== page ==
5. Lastly, demo how to add a tree branch, stamp the brush for leaves, add a full or crescent ‘c’ moon, and add a few small stars. Mention that they should be careful not to totally cover the paper with white paint…it will be a snow scene and the owl won’t show up….Explain that next week, we will draw on the details, once the white paint is dry. Students need to put them in the drying wrack to dry.
6. Pass out the paint, let students work…cleanup.Week 2MATERIALS
Play Color Poster Paint, glue, 12X18 paper for the frameProcedure/Steps/Examples
1.Today we are finishing the owl. The white paint is dry. I taught students this fun owl poem:
There’s a wide-eyed owl
With a pointed nose.
He has pointed ears
And claws for toes.
He sits in a tree
And looks at you.
Then he flaps his wings
And says, “Tu-whit, tu-whoo”
2. Since coloring the owl does not take the whole art time, I had supplies available for students to make an owl puppet. I have a cute printed mini owl that they can color and cut out and attach a puppet stick.
3. Demonstrate how to use the Play Color Poster Paints to add the details. Draw the eyes, add a beak (I showed an easy way and a hard way), add feathers for the wings...students could put one wing and a belly or two wings. Demonstrate how to color the tree, leaves, moon, and stars. Remind them that they do not have to color the sky since it is already black like night, but if they want to make it more spooky, they can put purple and blue around the background like a spooky haze.4. Demonstrate how to add a frame around the edges. I had 3 colors for them to choose from. Students had to glue the owl in the center, and put lines around the edges. I demonstrated how to draw the lines on the bottom, then turn the paper all the way around as they add lines to each edge.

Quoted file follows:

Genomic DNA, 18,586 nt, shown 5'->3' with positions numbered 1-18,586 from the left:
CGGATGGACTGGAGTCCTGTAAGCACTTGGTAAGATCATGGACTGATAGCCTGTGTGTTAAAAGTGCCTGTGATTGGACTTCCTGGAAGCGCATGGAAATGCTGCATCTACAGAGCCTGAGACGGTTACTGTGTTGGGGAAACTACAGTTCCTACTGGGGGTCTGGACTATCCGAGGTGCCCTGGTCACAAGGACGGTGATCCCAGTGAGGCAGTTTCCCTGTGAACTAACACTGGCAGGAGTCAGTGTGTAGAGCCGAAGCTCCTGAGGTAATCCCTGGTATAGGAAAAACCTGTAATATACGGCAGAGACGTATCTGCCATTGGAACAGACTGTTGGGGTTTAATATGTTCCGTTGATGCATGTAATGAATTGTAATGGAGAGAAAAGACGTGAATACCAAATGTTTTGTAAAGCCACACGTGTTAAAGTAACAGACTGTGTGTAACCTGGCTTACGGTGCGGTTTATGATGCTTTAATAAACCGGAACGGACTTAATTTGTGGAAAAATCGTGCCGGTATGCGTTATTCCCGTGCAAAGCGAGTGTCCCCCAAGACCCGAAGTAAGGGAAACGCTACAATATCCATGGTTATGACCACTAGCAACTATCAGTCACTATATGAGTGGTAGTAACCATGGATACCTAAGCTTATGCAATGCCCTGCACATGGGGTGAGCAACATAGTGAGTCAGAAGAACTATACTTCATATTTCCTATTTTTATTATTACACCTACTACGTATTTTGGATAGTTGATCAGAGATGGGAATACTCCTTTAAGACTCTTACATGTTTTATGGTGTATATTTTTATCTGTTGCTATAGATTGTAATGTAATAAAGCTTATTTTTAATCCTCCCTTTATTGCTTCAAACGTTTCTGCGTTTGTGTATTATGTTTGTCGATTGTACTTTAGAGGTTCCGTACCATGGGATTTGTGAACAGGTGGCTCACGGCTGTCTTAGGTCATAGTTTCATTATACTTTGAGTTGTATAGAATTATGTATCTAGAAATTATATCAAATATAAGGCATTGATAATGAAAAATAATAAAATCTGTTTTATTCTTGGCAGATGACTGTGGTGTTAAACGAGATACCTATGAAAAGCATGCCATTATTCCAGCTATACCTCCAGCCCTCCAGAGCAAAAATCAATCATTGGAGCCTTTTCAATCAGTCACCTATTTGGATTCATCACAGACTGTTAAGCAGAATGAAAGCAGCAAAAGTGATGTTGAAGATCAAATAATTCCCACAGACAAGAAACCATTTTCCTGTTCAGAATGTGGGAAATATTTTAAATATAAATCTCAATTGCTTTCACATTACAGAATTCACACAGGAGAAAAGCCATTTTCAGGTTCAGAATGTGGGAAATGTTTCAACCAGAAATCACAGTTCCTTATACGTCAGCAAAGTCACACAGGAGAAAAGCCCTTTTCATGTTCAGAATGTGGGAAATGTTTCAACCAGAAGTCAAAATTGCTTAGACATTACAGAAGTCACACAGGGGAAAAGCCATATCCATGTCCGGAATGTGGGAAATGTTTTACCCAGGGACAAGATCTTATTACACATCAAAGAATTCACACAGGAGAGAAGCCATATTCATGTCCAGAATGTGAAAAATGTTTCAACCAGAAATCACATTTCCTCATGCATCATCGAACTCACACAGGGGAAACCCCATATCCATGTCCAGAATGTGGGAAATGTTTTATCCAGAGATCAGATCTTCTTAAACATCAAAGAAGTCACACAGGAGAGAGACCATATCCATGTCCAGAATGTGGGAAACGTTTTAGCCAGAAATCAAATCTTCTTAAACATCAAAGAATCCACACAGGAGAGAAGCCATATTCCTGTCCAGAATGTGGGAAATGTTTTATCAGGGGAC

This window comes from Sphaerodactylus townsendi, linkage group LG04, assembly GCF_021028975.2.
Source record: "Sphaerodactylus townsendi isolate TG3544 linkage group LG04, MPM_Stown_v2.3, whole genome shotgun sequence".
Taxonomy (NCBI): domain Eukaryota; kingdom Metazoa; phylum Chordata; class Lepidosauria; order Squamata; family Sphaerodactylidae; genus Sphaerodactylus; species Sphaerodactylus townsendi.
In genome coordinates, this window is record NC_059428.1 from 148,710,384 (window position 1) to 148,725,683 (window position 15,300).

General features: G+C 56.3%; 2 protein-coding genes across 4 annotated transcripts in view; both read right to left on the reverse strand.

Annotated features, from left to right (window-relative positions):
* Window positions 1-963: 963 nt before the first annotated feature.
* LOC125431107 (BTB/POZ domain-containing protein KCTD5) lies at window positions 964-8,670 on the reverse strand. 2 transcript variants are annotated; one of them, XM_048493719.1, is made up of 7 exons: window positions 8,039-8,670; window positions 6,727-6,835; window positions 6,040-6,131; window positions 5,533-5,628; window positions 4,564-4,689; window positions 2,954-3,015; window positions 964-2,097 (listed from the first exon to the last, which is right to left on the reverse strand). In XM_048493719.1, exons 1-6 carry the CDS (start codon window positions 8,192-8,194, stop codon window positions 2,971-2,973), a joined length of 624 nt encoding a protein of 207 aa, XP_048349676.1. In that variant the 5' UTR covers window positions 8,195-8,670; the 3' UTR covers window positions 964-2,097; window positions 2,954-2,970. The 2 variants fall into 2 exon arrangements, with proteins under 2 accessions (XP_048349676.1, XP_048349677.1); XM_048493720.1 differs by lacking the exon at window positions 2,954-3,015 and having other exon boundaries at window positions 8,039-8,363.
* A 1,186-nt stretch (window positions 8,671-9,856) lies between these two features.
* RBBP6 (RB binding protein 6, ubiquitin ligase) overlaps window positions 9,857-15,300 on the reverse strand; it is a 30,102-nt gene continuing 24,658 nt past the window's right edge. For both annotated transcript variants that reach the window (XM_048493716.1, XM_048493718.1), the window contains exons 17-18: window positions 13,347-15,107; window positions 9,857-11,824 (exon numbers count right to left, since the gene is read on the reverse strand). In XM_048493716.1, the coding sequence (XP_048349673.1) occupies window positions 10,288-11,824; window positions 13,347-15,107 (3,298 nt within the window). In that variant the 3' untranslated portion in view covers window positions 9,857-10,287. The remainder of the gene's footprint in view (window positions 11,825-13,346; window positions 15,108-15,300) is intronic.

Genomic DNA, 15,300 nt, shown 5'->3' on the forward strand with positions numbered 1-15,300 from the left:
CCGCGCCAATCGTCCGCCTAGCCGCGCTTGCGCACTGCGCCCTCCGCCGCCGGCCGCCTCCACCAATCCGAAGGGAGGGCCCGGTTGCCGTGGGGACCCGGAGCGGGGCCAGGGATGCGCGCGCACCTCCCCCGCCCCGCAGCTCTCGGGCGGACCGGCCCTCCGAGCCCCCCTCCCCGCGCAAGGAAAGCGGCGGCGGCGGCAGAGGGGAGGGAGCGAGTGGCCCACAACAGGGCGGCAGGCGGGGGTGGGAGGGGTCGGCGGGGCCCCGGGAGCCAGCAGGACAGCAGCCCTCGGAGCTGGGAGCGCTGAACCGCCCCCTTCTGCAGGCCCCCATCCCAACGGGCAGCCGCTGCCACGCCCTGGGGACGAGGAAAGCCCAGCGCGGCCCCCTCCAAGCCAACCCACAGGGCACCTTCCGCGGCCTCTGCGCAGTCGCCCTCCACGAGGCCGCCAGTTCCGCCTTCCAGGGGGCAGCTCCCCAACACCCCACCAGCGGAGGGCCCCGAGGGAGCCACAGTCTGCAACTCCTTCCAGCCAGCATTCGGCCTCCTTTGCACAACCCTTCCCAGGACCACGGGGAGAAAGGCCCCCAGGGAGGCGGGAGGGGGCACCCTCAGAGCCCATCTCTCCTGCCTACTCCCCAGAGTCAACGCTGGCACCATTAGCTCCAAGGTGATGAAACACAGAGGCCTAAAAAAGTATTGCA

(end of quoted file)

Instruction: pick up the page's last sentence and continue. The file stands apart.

Assessment and Reflection: The students will use the play color poster paints to color a night owl scene according to a teacher constructed rubric. Students should be able to use the white paint, the poster paint, draw the shapes, and color essential parts of the composition with little or no teacher assistance.
Kindergarten and 1st grade Painted paper Collage
Way back at the end of September, students painted a 12X18 sheet of white paper with hot colors. Most of them mixed all the colors together to create a lovely, textured orange paper. In October, I cut the papers in half for students to create a pumpkin collage. I still had tons of the paper left over, so I decided to design a project to use up the last of the paper.
I designed this specifically for K, but I am going to use it for 1st grade as well.
At the end of this post, I will explain my modifications for each grade.
Black and white oil pastels
Previously painted orange papers (could use construction paper...might be able to add fur texture with orange oil pastels)
black yarn cut into small bits for whiskers
12X12 turquoise paper
white speech bubble (I pre-cut all of these)
Step 1: Demonstrate how to draw the fox with a black crayon. I had my kinders draw this step-by-step with me...since I wanted them to draw this BIG on the 9X12 painted orange paper, I knew that I needed to model this step perfectly.
Step 2: Color in the white cheeks with an oil pastel. Also color the black nose and eyes with a black oil pastel (could just use a black crayon). I demonstrated how to add a white highlight on the eyes.
Step 3: Cut it out. Be careful not to cut off the nose or ears...if an ear is snipped off, I demonstrated how to use a corner scrap to make a new ear.
Step 4: Glue to the 12X12 turquoise background paper. Could use either a glue stick or white glue.
Step 5: Explain what a 'speech' bubble is...and how to put it on the paper. Make sure the point, is pointing at the fox. Give a few suggestions for 'what the fox says.' Write the sentence or phrase in sharpie. Sign name on the front in sharpie then glue the speech bubble in place.